I'm aware there's a lot of questions regarding using eps files as graphics in pdfLaTeX, and have tried many 'fixes'/'get arounds' based on answers I've read on this forum (amongst others), but still can't get it to work.

I'm using Kile 2.1.0 on Ubuntu 12.04 LTS, having recently come from using TeXShop on a Mac.

I've read that in order to get Kile to compile my .tex file using PdfLaTeX I need to insert:


in the preamble, which I have, but it still doesn't work. For example in a test .tex file I have included \usepackage{epstopdf} in the preamble, and then in the body written:

\includegraphics[scale = 0.7]{pic1.eps}
\caption{\textit{A graphic.}}

Upon running PDFLaTeX in Kile I get:

! Package pdftex.def Error: File `pic1-eps-converted-to.pdf' not found.

Which would suggest to me that epstopdf is doing SOMETHING, maybe putting the converted eps file somewhere silly?

Thanks in advance, Olie

  • Welcome to TeX.SX! Please add a minimal working example (MWE) that illustrates your problem. It will be much easier for us to reproduce your situation and find out what the issue is when we see compilable code, starting with \documentclass{...} and ending with \end{document} – susis strolch Oct 15 '13 at 21:36
  • Did you used the option --shell-escape, when you call PDFLATEX, graphics to automatically convert your eps into a pdf? – susis strolch Oct 15 '13 at 21:40
  • You can use a converter like manpages.ubuntu.com/manpages/hardy/man1/epstopdf.1.html to convert all your eps files into pdfs and use them. – susis strolch Oct 15 '13 at 21:45
  • Hi, I've tried putting the option --shell-escape in by going to settings>configure kile>build>PDFLaTeX, and adding that line of code in the options field, but it still spits out the same error when I hit PDFLaTeX - any ideas? I'd really prefer not to have to convert all graphics beforehand using a separate converter if at all possible.. Thanks for your help. – user38328 Oct 16 '13 at 10:09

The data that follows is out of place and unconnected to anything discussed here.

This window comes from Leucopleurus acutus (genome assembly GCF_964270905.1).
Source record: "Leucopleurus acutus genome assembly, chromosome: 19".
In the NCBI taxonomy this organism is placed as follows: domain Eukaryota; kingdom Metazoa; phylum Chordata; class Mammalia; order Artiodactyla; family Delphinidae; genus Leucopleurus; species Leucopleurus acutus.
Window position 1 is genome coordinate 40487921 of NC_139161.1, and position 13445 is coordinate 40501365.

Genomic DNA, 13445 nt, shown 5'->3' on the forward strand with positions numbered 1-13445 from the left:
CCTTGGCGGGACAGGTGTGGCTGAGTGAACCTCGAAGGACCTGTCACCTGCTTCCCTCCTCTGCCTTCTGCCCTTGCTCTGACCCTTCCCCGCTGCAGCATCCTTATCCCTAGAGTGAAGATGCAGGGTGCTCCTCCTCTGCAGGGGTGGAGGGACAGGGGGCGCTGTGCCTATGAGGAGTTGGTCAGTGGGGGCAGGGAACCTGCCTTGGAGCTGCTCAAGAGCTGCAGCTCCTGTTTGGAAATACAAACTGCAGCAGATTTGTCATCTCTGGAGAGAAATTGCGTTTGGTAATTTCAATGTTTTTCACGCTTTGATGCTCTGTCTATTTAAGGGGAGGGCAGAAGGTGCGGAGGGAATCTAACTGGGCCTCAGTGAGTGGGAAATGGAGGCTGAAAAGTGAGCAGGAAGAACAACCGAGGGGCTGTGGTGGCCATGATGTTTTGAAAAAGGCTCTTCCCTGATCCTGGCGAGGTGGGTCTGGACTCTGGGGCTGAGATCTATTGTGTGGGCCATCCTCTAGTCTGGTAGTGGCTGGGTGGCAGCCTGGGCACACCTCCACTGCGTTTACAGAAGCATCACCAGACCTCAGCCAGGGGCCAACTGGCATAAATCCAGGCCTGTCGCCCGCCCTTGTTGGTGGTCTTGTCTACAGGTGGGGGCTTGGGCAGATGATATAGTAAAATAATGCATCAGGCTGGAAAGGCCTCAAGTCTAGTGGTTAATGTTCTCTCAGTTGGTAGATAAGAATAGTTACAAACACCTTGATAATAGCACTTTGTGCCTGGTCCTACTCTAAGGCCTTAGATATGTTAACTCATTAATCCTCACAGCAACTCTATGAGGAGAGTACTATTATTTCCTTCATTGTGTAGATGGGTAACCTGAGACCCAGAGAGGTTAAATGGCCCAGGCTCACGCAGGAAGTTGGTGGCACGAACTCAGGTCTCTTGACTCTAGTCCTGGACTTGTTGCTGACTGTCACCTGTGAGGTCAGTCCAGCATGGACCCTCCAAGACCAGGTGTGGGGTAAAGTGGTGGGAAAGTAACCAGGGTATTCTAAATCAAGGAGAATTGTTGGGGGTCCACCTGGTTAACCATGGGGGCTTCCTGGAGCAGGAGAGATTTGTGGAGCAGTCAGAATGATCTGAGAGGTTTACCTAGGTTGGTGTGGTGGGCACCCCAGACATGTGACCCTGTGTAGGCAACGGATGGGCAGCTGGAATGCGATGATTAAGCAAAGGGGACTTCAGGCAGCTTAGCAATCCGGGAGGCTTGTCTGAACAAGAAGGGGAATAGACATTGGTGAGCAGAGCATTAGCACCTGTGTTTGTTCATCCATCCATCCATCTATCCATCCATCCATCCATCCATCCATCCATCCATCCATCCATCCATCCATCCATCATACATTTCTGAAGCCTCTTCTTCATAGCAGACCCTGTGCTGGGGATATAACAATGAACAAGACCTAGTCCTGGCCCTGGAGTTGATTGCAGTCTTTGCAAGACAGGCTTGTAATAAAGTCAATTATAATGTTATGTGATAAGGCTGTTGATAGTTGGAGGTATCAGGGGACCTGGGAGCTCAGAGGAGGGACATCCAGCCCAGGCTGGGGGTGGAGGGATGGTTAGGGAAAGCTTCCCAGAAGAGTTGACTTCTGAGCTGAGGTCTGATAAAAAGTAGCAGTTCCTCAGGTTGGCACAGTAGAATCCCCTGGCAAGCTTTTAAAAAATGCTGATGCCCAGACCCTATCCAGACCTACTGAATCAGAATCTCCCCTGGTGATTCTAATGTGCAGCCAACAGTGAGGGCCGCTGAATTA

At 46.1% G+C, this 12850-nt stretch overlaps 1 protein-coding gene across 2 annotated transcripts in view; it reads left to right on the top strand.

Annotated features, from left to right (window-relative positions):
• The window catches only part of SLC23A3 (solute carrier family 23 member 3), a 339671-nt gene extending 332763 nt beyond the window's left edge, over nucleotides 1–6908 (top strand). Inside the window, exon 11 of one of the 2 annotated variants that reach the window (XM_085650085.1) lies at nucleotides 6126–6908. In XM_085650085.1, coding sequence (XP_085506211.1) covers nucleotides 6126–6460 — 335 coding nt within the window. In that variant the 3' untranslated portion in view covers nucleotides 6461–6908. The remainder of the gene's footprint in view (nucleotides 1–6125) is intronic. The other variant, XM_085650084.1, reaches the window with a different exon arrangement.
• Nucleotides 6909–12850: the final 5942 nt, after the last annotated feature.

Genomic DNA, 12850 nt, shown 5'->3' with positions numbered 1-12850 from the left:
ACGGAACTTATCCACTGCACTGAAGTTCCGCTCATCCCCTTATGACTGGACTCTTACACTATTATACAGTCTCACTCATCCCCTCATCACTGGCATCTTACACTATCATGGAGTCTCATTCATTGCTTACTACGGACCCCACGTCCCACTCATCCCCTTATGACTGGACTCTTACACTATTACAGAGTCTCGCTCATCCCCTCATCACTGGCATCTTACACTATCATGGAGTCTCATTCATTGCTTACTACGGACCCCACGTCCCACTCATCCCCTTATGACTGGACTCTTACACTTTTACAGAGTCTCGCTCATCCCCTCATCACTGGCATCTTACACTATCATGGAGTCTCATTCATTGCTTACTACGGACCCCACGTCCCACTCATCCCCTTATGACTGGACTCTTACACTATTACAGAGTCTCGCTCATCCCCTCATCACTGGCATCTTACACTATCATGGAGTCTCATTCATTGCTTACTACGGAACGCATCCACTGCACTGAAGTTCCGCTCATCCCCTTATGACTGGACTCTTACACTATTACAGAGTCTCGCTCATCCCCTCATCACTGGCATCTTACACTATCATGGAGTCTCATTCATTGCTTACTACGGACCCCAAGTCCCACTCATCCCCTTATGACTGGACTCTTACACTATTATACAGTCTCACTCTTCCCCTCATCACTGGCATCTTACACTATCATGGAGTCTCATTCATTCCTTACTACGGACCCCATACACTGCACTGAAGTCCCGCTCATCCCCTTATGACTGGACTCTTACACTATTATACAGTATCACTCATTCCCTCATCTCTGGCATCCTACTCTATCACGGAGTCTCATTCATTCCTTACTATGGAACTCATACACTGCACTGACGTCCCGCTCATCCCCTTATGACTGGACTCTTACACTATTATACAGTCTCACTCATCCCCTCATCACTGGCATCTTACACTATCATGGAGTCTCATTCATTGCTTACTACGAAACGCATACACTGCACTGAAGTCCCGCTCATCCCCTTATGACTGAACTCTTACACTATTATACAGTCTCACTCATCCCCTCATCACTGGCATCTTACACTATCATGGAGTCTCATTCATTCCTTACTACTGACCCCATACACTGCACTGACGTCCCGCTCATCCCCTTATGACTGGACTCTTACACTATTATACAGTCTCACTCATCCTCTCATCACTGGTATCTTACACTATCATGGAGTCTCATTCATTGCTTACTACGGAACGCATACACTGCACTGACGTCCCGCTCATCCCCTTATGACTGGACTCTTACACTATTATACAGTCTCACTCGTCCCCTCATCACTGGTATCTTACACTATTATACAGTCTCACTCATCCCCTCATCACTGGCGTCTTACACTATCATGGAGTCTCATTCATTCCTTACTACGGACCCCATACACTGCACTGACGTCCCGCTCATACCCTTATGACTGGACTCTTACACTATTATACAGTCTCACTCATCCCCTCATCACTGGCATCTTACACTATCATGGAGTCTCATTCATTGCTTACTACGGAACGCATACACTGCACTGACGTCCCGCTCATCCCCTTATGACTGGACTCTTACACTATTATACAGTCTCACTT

• Open the Terminal, and type epstopdf to see if this program has been installed. I think you did not install it correctly. – Ch'en Meng Nov 29 '13 at 2:21

without the option --shell-escape it can't run external programs. Add it to Kile at `Settings->Configure Kile-> Build:

enter image description here

then the following should work:




epstopdf is loaded by default:

 *File List*
 article.cls    2007/10/19 v1.4h Standard LaTeX document class
  size10.clo    2007/10/19 v1.4h Standard LaTeX file (size option)
graphicx.sty    1999/02/16 v1.0f Enhanced LaTeX Graphics (DPC,SPQR)
  keyval.sty    1999/03/16 v1.13 key=value parser (DPC)
graphics.sty    2009/02/05 v1.0o Standard LaTeX Graphics (DPC,SPQR)
    trig.sty    1999/03/16 v1.09 sin cos tan (DPC)
graphics.cfg    2010/04/23 v1.9 graphics configuration of TeX Live
  pdftex.def    2011/05/27 v0.06d Graphics/color for pdfTeX
infwarerr.sty    2010/04/08 v1.3 Providing info/warning/error messages (HO)
 ltxcmds.sty    2011/11/09 v1.22 LaTeX kernel commands for general use (HO)